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Petroleum Processing

Catalytic Hydrocracking


Catalytic Hydrocracking

Catalytic hydrocracking is one of the latest additions to petroleum refining processes, with the first modern commercial unit started up by Chevron in 1958. The interest in hydrocracking has been attributed to the increasing demand for light and middle distillates, the availability of byproduct hydrogen in large quantities from catalytic reforming, and the environmental regulations limiting sulfur and aromatic hydrocarbons in motor fuels [5]. The advantages of hydrocracking include its ability to handle a wide range of feedstocks that may be difficult to process by catalytic cracking and its flexibility in selectivity between light and middle distillates. The principal objective of hydrocracking is to decrease the molecular weight and boiling point of heavy oils to produce saturated hydrocarbons (diesel and jet fuel) from highly aromatic feedstocks (e.g., LCO from FCC) and distillation residua.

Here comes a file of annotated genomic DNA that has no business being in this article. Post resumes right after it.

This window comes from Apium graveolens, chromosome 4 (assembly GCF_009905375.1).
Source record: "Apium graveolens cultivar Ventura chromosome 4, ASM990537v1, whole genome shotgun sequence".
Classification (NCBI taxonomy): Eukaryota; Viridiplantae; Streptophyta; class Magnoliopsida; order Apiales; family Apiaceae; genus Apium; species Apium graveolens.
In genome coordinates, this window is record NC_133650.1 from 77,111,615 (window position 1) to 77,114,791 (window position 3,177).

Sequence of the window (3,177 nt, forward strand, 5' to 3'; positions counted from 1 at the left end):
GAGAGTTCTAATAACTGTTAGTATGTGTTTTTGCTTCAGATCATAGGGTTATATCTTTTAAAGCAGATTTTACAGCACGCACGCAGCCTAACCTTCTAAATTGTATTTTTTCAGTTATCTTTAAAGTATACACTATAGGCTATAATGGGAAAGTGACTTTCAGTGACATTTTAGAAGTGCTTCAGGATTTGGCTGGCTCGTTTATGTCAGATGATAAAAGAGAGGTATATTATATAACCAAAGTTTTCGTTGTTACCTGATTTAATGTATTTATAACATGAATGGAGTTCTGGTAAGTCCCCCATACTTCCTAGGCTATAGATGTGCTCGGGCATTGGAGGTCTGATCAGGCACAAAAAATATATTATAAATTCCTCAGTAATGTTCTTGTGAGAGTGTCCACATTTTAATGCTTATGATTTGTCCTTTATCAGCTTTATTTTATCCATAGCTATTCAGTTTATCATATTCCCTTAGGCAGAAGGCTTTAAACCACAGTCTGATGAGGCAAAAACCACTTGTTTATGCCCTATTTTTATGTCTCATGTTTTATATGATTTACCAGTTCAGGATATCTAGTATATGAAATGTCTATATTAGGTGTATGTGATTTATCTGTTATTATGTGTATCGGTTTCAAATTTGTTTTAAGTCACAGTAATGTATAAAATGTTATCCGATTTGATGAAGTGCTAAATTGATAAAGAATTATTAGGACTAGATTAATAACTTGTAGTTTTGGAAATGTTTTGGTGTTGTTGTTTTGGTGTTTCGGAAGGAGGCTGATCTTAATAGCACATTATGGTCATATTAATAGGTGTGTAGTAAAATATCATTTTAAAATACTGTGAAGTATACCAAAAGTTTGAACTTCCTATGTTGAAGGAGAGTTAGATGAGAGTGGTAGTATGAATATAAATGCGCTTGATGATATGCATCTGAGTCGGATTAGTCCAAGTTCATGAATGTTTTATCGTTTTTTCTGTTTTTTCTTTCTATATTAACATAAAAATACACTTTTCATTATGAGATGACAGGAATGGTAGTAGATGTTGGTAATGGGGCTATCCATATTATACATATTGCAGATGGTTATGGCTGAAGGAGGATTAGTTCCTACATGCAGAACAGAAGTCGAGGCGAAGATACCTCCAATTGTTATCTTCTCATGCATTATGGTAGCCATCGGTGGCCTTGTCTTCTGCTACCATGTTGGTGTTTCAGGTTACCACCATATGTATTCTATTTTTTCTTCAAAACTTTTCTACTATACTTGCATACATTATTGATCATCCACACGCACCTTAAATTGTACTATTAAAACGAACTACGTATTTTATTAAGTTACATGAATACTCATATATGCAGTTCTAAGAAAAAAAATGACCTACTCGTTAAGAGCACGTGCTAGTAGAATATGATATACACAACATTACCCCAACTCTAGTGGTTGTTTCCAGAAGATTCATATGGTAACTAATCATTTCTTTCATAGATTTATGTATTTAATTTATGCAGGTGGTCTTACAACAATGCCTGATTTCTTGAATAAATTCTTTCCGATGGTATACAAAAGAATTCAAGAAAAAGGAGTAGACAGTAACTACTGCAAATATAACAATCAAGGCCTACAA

The hydrocracking process has two dimensions: Hydrogenation of aromatic rings and cracking of aliphatic compounds, as shown in Figure 7.10, using naphthalene as an example for an aromatic ring system. One should note that the aromatic rings cannot be cracked before they are saturated with hydrogen. With hydrocracking, it is possible to convert an aromatic compound to a paraffinic compound without any loss of carbon, as shown in Figure 7.10. As a hydrogen-addition process, hydrocracking provides high yields of valuable distillates without producing low-grade byproducts (e.g., heavy oils, gas, or coke) as experienced in carbon rejection processes such as coking.

Shows naphthalene being hydrogenated in2 tetralin & decalin. Tetralin is cracked in2 toluene + C3H8. And Decalin in2 many other chemicals
Figure 7.10. Reactions of hydrocracking.
Credit: Dr. Semih Eser © Penn State is licensed under CC BY-NC-SA 4.0